7. The debtor is unable to provide the defendant adequate protection under Sections 363(e) and 361 of the Bankruptcy Code, if the seized assets were returned to it. Any protection provided by the debtor would not be binding on a trustee in bankruptcy or other creditors in the event of a liquidating bankruptcy, which is likely to occur, and the defendant would then be relegated to a position far inferior to the one it now occupies, under Section 724(b) of the Bankruptcy Code.

    CONCLUSIONS OF LAW

    1. Section 542 of the Bankruptcy Code requires delivery to the debtor of property which it "may use, sell or lease under Section 363 ***." Section 363 of the Bankruptcy Code allows the debtor to use, sell or lease "property of the estate". Section 541(a) of the Bankruptcy Code defines property of the estate as "all legal or equitable interests of the debtor in property as of the commencement of the case." Section 541 "is not intended to expand the debtor's rights against others more than they exist at the commencement of the case." House Report No. 95-595, 95th Cong. 1st Sess. (1977) 367-8, U.S.Code Cong. & Admin.News at 6323; Senate Report No. 95-989, 95th Cong. 2d Sess. (1978) 82-3, U.S.Code Cong. & Admin.News 5787. *669 If the debtor holds only bare legal title to property, this is all it acquires upon filing of bankruptcy. An interest in property which is limited in the hands of the debtor before bankruptcy, is equally limited in the hands of the estate after bankruptcy. 124 Cong. Rec. H 11,096 (Sept. 28, 1978); S 17,413 (Oct. 6, 1978). Accordingly, the estate can obtain no greater interest in property than the debtor had before bankruptcy.

    2. The only rights which the debtor had in the seized property as of the date of bankruptcy, were: (a) a right to redeem the property by full payment of the tax and the expenses of seizure, under Section 6337(a) of the Internal Revenue Code of 1954; (b) a right to have the net proceeds of sale by the Internal Revenue Service applied to its tax liabilities, under Section 6342 of the Internal Revenue Code of 1954; and (c) a right to any surplus proceeds of sale by the Internal Revenue Service, under Section 6342.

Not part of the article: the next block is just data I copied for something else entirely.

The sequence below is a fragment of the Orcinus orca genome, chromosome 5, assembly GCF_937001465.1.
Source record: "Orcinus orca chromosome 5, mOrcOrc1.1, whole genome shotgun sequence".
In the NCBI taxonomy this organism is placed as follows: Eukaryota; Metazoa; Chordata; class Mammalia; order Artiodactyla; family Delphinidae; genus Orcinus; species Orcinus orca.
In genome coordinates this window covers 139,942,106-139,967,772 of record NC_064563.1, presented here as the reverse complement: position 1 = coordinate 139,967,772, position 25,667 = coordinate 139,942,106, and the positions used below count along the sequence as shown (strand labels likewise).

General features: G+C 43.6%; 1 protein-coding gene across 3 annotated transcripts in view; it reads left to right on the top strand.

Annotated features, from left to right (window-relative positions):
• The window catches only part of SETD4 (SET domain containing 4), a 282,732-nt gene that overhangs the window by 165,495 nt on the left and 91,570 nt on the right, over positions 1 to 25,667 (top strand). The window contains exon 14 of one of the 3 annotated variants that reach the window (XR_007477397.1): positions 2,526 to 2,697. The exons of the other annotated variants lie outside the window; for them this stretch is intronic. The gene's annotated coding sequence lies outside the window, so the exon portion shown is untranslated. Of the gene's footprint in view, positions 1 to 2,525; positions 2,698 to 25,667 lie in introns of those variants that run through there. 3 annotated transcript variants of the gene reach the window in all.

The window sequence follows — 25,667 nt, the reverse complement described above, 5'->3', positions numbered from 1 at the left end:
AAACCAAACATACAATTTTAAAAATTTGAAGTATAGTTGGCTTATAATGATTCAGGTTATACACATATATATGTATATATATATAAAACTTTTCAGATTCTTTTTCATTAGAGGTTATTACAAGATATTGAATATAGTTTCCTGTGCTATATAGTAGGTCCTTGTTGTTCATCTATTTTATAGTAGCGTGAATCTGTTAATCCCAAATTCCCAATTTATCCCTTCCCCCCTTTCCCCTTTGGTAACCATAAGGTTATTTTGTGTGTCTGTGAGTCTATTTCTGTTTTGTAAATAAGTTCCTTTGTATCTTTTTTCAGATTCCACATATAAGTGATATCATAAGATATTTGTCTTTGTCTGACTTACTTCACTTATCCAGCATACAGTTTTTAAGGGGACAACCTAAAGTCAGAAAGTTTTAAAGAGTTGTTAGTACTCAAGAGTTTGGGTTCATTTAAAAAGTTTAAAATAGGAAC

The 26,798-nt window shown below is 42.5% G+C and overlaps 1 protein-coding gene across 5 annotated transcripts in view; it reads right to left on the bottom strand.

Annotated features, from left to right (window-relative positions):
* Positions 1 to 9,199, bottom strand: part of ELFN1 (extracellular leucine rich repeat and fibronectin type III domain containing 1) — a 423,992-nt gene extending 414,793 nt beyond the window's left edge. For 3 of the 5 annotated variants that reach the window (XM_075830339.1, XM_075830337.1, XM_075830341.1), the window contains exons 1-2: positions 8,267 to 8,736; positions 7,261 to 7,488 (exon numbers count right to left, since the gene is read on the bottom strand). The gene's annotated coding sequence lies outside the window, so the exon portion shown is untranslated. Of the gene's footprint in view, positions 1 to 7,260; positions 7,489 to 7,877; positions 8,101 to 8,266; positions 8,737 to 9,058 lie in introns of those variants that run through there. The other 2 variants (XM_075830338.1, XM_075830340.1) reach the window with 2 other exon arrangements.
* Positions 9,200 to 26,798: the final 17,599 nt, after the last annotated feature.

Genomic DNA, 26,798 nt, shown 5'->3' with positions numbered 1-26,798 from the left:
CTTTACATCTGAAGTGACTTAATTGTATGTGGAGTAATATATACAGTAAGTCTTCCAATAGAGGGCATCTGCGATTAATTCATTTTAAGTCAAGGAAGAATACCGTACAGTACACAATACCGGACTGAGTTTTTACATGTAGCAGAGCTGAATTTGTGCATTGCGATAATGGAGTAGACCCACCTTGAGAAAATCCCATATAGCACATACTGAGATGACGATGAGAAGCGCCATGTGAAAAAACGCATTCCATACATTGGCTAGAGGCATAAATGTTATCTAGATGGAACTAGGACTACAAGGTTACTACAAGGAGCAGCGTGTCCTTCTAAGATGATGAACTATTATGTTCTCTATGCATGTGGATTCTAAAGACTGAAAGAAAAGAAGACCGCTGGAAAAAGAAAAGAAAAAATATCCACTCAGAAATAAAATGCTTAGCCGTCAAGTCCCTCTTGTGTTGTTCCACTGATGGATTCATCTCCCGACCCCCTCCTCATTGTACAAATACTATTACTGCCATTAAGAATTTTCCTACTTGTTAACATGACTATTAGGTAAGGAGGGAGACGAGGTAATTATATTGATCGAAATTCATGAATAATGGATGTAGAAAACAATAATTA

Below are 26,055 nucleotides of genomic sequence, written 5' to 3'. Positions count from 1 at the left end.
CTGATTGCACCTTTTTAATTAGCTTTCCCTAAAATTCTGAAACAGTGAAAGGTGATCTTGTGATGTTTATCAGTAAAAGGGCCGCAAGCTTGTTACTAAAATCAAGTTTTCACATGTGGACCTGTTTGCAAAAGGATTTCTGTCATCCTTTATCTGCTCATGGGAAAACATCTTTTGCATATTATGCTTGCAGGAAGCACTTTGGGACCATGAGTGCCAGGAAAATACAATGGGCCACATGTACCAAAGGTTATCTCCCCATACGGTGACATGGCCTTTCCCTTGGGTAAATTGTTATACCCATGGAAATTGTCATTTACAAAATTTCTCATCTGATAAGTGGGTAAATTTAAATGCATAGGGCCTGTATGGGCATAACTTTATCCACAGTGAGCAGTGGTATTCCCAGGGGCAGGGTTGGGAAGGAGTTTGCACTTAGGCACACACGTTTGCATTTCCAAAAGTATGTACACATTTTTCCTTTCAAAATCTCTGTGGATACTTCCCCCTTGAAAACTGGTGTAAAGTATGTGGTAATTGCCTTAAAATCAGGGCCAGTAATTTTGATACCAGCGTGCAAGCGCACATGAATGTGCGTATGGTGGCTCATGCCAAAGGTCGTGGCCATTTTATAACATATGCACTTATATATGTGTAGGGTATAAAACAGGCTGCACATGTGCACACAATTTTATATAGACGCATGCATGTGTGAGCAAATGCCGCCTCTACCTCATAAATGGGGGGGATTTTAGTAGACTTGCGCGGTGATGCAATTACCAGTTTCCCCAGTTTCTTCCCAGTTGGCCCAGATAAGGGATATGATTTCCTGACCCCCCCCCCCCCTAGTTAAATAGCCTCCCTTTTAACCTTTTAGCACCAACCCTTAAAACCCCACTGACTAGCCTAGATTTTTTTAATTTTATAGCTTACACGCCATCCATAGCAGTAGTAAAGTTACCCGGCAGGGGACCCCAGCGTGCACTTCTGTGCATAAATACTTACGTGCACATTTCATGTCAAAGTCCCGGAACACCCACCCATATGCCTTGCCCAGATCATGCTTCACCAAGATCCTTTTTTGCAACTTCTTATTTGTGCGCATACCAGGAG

3. The rights enumerated above are the only rights in the seized property which became property of the estate under Section 541 of the Bankruptcy Code. The debtor did not have a right to return of the property without payment of the tax and no such right became property of the estate. The seized property itself did not become part of the estate, but only the rights of the debtor therein, as enumerated above, became part of the estate. Therefore, the debtor has no right to turnover of the property itself under Section 542 of the Bankruptcy Code.

    4. The defendant here does not challenge the jurisdiction of the Court and there is no issue as to jurisdiction. The jurisdiction of the Court to decide this case on the merits is conceded by all parties. The Court has jurisdiction of the parties and the subject matter of this action. The conclusions of the Supreme Court with respect to jurisdiction under the old Bankruptcy Act, in Phelps v. United States, 421 U.S. 330, 95 S. Ct. 1728, 44 L. Ed. 2d 201 (1975), are not applicable under the new Bankruptcy Code. Nevertheless, the conclusion of the Supreme Court in Phelps that, under the applicable provisions of the Internal Revenue Code, the Government has "full legal right" (p. 337, 95 S.Ct. p. 1732) to the seized property, remains valid, under the new Code.

    5. The Court here follows the decision in Bush Gardens, Inc. v. United States, 10 B.R. 506 (Bkrtcy., N.J., 1979). The Court declines to follow the contrary decisions in Troy Industrial Catering Service v. State of Michigan, 2 B.R. 521 (Bkrtcy., E.D.Mich., 1980) and Matter of Aurora Cord and Cable Company, 2 B.R. 342 (Bkrtcy., N.D.Ill., 1980), because those cases misconstrue Section 541 of the Bankruptcy Code as including in the estate all property in which the debtor has any interest. Section 541 includes in the estate all interests which the debtor has in property; this is not the same as all property in which the debtor has any interest. Furthermore, the Government was not a party to Troy Industrial Catering and discussion of its rights in that case is dicta.

    6. Judgment will be entered dismissing the complaint. The Internal Revenue Service is free to proceed with sale of the property under seizure.